This Hort Innovation Almond Fund investment utilises cutting-edge breeding technologies to develop new and innovative varieties with traits like self-fertility and precocity to enable early production, while driving resource-use efficiencies through improved yields. 
 
The investment in transformational breeding technologies shortens the time taken to produce a new variety for Australian growers. The Australian almond industry is expected to grow significantly over the coming years with this year’s production estimated at 123,000 metric tons. The development of new varieties will give growers more choice for their new plantings and re-plantings, while increasing productivity per hectare and driving sustainability. 
 
The new almond industry varieties (Maxima, Carina, Capella, Mira, Rhea and Vela) are now available to Australian growers through several nurseries or contact the Almond Board of Australia. 

Tree Genomic Program Sequences 300 Macadamia Varieties 

The National Tree Genomics program funded by Hort Innovation is in the final stages of sequencing over 300 macadamia wild and cultivated varieties. The national program harnesses cutting-edge genetic technologies for the benefit of Australian horticultural tree crop industries. New tools are currently being developed that will equip Australian plant breeders to deliver new varieties with key productivity and profitability traits. New tools will also stem from this program for growers to enhance farm productivity. 
 
The program involves separate components working together to deliver a deeper understanding of the relationship between tree crop traits and their underlying genetics and genetic mechanisms.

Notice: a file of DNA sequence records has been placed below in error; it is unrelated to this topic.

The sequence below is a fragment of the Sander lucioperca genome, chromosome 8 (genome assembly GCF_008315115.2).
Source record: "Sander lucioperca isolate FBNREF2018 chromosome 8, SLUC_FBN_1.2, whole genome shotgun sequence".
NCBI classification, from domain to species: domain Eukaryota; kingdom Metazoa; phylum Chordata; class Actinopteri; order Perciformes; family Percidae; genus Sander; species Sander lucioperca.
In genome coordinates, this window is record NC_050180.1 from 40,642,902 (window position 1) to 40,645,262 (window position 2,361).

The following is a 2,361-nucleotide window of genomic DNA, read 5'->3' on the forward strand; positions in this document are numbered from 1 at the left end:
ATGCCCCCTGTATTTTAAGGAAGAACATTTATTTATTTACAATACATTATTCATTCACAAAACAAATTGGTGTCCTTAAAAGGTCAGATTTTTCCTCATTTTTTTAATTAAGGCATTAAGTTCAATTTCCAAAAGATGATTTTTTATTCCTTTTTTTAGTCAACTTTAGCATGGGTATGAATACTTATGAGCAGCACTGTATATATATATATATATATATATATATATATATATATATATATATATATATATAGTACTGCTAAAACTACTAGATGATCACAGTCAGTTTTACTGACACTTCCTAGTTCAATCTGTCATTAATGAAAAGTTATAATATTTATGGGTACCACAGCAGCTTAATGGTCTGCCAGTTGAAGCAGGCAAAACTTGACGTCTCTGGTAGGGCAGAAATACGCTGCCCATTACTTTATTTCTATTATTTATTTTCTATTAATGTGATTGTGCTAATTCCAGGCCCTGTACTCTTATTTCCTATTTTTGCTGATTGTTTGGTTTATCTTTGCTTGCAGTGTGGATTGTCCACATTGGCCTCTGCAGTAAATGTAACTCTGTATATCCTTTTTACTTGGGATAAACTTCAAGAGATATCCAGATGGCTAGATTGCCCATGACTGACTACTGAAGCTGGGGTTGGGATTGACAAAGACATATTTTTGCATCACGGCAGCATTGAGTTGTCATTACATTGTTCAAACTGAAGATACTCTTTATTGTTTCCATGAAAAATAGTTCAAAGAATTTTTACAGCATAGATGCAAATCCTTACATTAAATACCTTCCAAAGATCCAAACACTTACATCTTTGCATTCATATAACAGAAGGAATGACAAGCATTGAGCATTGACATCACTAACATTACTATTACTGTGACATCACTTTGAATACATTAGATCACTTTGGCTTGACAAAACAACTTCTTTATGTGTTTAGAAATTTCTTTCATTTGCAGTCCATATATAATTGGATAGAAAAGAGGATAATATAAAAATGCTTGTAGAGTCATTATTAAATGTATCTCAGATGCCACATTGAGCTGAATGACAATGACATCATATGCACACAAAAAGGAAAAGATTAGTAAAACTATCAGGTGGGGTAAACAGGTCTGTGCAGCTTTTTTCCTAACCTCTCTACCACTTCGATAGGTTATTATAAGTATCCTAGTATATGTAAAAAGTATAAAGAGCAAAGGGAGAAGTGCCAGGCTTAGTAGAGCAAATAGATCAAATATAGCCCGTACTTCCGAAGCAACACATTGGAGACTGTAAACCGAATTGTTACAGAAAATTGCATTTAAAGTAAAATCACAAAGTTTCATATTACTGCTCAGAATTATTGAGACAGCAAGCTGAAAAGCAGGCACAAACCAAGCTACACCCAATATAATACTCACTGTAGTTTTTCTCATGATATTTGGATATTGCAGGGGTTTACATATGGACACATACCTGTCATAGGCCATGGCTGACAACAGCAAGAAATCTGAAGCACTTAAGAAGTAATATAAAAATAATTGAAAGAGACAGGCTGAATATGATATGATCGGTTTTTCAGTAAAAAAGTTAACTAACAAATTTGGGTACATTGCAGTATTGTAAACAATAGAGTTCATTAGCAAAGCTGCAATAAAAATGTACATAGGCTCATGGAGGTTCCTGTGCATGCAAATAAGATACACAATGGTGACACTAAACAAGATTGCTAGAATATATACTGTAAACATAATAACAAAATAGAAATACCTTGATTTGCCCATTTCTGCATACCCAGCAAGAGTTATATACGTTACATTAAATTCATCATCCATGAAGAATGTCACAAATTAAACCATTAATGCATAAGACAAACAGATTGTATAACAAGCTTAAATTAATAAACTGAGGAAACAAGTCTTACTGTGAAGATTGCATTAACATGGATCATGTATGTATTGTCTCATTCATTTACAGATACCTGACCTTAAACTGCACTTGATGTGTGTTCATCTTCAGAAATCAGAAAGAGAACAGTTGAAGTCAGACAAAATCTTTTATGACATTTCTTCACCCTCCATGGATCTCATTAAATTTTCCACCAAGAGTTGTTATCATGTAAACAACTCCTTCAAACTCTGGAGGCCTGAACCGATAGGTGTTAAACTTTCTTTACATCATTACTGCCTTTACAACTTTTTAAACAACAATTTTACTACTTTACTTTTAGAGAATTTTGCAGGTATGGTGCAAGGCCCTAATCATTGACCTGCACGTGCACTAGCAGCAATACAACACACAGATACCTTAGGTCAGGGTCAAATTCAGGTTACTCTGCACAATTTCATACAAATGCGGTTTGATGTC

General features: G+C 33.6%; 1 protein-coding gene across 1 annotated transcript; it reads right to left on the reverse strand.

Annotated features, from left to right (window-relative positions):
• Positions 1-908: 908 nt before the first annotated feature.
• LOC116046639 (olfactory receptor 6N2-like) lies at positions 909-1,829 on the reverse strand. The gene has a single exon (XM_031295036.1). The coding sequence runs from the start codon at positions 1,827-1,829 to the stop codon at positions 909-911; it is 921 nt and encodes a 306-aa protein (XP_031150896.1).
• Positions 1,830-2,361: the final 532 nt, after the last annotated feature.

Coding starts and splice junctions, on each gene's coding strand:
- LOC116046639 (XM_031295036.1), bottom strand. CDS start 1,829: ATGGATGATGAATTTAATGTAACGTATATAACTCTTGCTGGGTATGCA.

Sequencing diverse wild and cultivated varieties is extremely important, as the new knowledge gained from this research will allow the Australian industry to explore new and innovative ways to boost productivity and profitability through genetics. The Hort Innovation Macadamia Breeding Program will be critical in converting this new knowledge into new varieties for Australian growers. 
 
CEO of the Australian Macadamia Society Jolyon Burnett said, “The national breeding program is one of the most significant investments the industry is making in R&D. We are investing because we are confident that we can build on the genetic diversity in the wild macadamia trees to develop new cultivars with improved attributes for both growers and global consumers. These improved varieties should give Australian growers a competitive advantage over macadamia growers in other countries and see Australian macadamias remain the best of the best.”  
 
The program is working with various industry partners to assemble an extensive map of the genetic make-up of the nation’s five leading tree crops, and this will give us a more precise basis for breeding future crops for specific key traits. 
 
Macadamia is the second-biggest export nut in Australia after almonds, with an export value predicted to be $350 million by 2025.
 
For more information on Hort Innovation’s 500+ projects for the Australian horticulture industry, visit our website at www.horticulture.com.au